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How to stay in your own home longer

JAN 2014

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Home health care and private duty care can help you maintain your independence in a familiar space.

We all want to hold on to our independence for as long as possible. But what if you need help caring for yourself and you're not ready to move to an assisted living facility? The answer for many people is to have someone come to the home and provide that care. "We always make an effort to keep people in their homes when it's appropriate. It's less expensive, provides more freedom, and keeps people from being exposed to infections in institutional settings," says Dr. Eric Weil, director of the program that manages high-risk Medicare patients at Harvard-affiliated Massachusetts General Hospital. The options for home care are private duty care and home health care. They have two different purposes.

Home health care

Home health care is a temporary service that brings nurses and therapists into your home to provide treatment. It's intended for people who are recovering from illness, injury, or surgery, with the goal of helping you get better and regain your independence. For example, a physical therapist can visit if you've had a stroke or joint replacement surgery, or a nurse can come to help with wound care. The professional who visits will provide only a specific skilled service, and won't cook, perform light housework, or shop for you.

Home health care is covered by Medicare, but you'll have to meet certain eligibility requirements: a doctor must certify that you need the service, and also that you are homebound—unable to get to an appointment on your own; a doctor must review your home health care plan regularly; and the home health agency must be Medicare-certified. You can still qualify for home health care if you attend adult day care or if you have a caregiver who lives with you.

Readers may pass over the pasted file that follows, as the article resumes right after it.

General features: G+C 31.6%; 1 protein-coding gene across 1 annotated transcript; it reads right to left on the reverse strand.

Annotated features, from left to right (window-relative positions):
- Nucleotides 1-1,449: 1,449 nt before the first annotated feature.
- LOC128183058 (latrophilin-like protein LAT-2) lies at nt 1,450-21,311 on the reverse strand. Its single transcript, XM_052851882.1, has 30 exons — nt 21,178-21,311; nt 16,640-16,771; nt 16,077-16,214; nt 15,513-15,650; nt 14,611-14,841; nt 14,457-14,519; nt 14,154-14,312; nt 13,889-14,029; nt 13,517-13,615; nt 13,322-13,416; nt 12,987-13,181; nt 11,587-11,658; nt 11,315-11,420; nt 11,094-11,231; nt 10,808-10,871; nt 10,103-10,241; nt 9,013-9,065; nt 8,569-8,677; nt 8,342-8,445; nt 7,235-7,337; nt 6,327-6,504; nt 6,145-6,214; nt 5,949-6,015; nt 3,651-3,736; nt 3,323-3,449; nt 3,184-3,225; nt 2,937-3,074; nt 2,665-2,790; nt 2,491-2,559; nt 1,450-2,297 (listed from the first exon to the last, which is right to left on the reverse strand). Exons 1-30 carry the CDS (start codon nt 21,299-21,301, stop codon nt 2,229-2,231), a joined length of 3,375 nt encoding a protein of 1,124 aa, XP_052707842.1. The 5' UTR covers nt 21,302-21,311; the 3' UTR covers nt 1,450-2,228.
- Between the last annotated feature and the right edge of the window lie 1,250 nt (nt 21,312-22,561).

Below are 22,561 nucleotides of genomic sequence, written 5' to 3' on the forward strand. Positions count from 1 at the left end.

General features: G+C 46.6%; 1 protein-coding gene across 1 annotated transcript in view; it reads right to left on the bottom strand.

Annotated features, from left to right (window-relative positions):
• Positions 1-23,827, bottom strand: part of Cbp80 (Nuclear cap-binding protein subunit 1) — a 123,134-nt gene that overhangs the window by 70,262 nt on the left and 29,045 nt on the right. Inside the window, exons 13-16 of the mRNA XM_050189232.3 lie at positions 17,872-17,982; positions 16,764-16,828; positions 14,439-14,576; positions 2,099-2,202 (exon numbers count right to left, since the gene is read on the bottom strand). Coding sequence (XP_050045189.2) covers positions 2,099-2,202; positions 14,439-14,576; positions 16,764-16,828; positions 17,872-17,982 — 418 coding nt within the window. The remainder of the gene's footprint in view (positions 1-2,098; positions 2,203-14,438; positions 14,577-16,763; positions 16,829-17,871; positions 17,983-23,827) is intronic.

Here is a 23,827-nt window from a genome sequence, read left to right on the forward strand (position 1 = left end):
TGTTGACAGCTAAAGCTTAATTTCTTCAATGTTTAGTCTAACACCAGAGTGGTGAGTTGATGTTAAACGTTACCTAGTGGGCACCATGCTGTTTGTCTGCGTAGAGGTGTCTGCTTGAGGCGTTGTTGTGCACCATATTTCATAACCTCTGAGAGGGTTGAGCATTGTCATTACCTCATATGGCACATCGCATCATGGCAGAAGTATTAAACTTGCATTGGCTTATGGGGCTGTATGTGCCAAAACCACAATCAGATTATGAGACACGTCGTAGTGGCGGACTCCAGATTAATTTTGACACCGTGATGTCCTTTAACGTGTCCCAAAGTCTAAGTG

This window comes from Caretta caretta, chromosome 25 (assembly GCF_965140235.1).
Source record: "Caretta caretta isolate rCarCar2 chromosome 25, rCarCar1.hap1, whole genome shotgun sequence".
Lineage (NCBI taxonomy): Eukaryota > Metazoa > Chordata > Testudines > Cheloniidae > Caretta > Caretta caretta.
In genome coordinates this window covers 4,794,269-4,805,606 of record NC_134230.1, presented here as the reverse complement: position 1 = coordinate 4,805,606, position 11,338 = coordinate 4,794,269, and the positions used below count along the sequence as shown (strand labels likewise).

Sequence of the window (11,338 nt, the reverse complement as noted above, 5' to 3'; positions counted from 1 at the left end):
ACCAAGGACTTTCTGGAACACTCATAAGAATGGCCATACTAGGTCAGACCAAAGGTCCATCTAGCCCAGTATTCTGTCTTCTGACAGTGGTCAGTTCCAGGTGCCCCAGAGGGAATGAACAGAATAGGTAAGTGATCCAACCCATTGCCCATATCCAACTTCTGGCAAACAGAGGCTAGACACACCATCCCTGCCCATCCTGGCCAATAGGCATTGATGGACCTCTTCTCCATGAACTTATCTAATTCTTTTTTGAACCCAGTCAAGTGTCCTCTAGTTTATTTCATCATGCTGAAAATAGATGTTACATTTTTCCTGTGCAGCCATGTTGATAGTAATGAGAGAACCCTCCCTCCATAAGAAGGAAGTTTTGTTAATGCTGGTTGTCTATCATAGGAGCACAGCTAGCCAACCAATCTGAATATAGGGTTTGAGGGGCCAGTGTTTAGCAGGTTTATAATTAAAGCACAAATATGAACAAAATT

Private duty care

Private duty care provides the day-to-day help most people need to remain in their homes. Care is available for a few hours or up to 24 hours per day. But private duty care workers usually fall into two categories: licensed or registered.

Both are able to offer homemaker services, such as housework, cooking, shopping, overseeing medication routines, and transportation. The difference is that a licensed worker, such as a home health aide, will also be trained in body mechanics and able to provide hands-on physical care such as help bathing, eating, brushing teeth, and using the bathroom.

Medicare does not pay for private duty care, but some long-term care insurance policies do. Costs range from $15 to $25 per hour, and most agencies require at least three hours per week.

Choosing a service

When choosing a private duty service, think twice before working with an independent contractor or a registry that simply acts as an employment agency that matches workers with clients for a fee. In both cases, you'll be the only one supervising the caregiver, and you'll pay the worker directly. You will also be responsible for all payroll taxes and Social Security withholding.

It is easier to go with a company that employs its workers. That way, you won't be responsible for the caregiver's taxes. You'll also have the assurance that the caregiver's company is monitoring his or her performance as well as the care you receive. When shopping for a home care company, ask

  • how long the agency been in business

  • which certifications it has from your state

  • what kind of background checks are performed on caregivers

  • what kind of training is required for caregivers

  • who will handle payments to the caregiver

  • whether a customized care plan will be created and updated

  • how closely the quality of care is supervised

  • who will be coming into the home—a team or just one person.

Dr. Weil says it's also important to have a caregiver who's a good communicator. "Make sure the person or company has a reasonable understanding of basic health issues, and is comfortable reaching out to your health professionals if you need additional care."?